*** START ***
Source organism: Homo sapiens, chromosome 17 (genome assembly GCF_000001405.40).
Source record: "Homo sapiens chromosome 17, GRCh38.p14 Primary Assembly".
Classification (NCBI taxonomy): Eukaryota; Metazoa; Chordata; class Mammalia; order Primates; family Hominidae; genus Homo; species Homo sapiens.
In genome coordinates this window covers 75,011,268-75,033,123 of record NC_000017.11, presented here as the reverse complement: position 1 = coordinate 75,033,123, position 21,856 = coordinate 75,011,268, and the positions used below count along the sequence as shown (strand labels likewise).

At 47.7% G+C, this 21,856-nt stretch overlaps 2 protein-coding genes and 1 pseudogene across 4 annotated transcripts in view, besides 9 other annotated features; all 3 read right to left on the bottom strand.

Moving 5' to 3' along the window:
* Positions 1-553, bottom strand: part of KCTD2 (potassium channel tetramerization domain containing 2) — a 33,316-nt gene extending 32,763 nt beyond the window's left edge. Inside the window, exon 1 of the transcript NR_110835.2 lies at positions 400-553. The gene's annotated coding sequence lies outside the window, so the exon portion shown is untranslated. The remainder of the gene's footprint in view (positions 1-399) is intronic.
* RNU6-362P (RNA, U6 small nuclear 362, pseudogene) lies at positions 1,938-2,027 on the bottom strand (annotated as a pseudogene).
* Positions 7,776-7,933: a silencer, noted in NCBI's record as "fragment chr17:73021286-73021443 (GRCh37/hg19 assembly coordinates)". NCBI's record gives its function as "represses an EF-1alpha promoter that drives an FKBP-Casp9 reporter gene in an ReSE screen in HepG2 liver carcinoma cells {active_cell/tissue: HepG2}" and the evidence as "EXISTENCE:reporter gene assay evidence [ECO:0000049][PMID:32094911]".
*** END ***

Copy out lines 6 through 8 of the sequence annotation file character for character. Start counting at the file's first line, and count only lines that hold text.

Moving 5' to 3' along the window:
* Positions 1-553, bottom strand: part of KCTD2 (potassium channel tetramerization domain containing 2) — a 33,316-nt gene extending 32,763 nt beyond the window's left edge. Inside the window, exon 1 of the transcript NR_110835.2 lies at positions 400-553. The gene's annotated coding sequence lies outside the window, so the exon portion shown is untranslated. The remainder of the gene's footprint in view (positions 1-399) is intronic.
* RNU6-362P (RNA, U6 small nuclear 362, pseudogene) lies at positions 1,938-2,027 on the bottom strand (annotated as a pseudogene).